Braised green chili pepper (Cultural Corps of Korean Buddhism)
Having entered the monastic community at age 25, she has worked hard for over 40 years to make temple food accessible and enjoyable to the public. For three years until 2021, she served as chairman of the board of directors for the Korean Food Promotion Institute, and promoted the excellence of Korean food widely, beyond the boundary of temple food, her area of expertise.
“What we eat produces reactions in our body and mind. When sick people come to me, I first ask them to write down what they enjoy eating in daily life. Most of them eat meat or meat products, processed foods and carbonated drinks, and men usually include alcoholic beverages too. Salty, spicy and sweet foods usually dominate. When I show them my simple analysis, they feel embarrassed. It is not simply a matter of which foods are good or bad. What is revealed is that their food choices are driven by desire and laziness. Our food choices reveal how we live. What we eat today determines what we are tomorrow. If one feels heavy and low in energy, I recommend keeping a food journal.”
What Ven. Seonjae loves to eat every day is rice and kimchi. In addition, she picks veggies from her neighborhood in Yangpyeong, Gyeonggi Province, and makes side dishes from them. She picks cockscomb to make water kimchi; picks arrowroot shoots which grow profusely in the mountain foothills to make kimchi, and arrowroot flowers to make tea. Red perilla leaves are preserved with salt to use as syrup.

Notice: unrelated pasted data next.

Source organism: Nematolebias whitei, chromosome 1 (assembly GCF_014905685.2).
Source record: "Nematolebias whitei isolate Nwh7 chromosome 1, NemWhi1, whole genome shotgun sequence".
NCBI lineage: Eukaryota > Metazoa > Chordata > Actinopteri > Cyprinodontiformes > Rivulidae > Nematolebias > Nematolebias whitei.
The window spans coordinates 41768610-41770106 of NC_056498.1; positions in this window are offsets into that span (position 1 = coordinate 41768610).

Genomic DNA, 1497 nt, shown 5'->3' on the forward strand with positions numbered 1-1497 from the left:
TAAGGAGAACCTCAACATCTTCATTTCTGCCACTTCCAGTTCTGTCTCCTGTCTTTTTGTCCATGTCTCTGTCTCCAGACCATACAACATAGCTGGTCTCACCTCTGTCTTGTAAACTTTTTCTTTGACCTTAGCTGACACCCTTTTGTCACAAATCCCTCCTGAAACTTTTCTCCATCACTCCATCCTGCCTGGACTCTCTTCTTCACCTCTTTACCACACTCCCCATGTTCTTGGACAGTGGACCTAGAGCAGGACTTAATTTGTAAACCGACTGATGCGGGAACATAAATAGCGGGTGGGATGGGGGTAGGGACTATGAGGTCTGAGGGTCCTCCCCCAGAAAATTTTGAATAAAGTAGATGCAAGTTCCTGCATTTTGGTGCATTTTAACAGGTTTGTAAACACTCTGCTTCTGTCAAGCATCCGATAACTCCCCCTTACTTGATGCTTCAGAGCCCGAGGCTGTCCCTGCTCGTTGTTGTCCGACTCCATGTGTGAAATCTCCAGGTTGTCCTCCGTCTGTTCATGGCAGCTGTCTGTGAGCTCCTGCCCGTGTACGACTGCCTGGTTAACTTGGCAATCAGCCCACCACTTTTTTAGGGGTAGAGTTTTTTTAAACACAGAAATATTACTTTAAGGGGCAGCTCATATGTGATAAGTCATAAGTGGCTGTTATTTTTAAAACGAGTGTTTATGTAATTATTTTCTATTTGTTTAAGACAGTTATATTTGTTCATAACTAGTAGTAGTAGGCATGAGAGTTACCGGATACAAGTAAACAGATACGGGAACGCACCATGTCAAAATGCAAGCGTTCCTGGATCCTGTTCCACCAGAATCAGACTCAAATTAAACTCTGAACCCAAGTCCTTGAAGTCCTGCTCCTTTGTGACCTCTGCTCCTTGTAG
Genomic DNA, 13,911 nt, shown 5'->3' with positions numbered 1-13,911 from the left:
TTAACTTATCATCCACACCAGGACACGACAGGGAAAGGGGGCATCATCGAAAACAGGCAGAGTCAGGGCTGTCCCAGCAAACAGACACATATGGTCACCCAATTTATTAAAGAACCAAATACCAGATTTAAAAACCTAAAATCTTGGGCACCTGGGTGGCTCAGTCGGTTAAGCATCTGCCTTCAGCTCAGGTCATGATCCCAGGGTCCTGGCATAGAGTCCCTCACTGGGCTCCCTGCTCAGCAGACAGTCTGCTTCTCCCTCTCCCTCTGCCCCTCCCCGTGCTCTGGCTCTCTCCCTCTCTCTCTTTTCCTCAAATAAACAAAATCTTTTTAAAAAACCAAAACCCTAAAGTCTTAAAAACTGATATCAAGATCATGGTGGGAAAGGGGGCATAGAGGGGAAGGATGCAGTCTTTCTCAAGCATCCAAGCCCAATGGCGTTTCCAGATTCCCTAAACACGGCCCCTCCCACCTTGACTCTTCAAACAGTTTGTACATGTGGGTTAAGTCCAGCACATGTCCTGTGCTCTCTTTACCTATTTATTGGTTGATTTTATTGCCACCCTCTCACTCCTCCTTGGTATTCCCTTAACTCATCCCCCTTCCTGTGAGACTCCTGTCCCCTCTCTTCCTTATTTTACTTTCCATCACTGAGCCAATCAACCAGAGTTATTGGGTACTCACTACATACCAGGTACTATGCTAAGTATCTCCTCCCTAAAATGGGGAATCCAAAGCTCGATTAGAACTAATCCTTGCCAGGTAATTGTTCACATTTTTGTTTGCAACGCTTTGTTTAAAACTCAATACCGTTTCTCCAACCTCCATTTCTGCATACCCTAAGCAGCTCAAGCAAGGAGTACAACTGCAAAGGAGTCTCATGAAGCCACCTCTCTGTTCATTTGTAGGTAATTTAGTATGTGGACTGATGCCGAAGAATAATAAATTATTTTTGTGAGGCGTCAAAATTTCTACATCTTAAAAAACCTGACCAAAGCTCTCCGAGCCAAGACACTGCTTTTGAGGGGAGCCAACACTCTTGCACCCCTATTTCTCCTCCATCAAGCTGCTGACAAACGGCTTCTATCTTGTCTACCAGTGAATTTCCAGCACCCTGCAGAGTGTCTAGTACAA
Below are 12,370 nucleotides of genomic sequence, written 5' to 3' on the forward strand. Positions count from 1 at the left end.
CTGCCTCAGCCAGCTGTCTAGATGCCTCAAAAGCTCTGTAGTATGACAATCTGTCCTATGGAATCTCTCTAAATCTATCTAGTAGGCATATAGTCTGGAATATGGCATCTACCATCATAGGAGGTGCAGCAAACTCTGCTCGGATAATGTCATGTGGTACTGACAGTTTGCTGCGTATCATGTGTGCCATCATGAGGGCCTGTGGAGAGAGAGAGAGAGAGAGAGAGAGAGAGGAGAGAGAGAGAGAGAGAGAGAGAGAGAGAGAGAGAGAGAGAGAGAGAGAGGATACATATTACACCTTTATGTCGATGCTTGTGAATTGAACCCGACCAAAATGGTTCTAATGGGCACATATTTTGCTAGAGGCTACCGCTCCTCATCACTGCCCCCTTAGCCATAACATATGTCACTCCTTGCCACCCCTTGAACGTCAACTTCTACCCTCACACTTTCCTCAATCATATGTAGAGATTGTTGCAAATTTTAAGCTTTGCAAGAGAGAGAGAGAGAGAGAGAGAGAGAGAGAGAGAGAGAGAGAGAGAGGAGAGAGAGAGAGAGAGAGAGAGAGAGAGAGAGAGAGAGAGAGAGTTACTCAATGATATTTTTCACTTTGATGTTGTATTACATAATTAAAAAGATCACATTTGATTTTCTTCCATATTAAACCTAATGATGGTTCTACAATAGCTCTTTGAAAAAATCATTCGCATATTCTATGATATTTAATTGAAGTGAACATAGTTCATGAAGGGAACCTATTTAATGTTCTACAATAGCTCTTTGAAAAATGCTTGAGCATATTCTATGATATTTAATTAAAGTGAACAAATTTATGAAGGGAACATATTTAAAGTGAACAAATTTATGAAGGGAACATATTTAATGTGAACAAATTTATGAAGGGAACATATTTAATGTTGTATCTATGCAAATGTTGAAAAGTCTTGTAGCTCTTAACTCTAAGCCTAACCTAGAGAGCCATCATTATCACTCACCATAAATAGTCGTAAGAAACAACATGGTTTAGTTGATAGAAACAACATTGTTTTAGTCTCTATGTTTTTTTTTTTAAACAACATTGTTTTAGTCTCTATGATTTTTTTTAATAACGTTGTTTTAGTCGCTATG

Braised green chili pepper
Chili peppers are full of vitamins and minerals. In fall their nutritional value is enriched, and they are regarded as a good ingredient to eat to recover from the fatigue one has accumulated during the hot summer. When you braise them with soy sauce and grain syrup, the dish tastes so good that you will want more.
– 200 g green chili peppers
– 2 tbsp grapeseed oil
– 2 tbsp soy sauce (ganjang)
– 2 tbsp grain syrup
1. Wash green chilies and halve them lengthwise. If too long, halve them crosswise too.
2. Oil a pan with grapeseed oil, add peppers and stir-fry.
3. When peppers are cooked, add soy sauce and grain syrup. Stir-fry further so that the seasonings are absorbed.
Provided by Cultural Corps of Korean Buddhism
Temple food is food of the ascetics who express gratitude for all forms of life and wish for peace for the whole world. The Cultural Corps of Korean Buddhism operates the Korean Temple Food Center where guests can learn and experience temple food. — Ed.
By Korea Herald (firstname.lastname@example.org)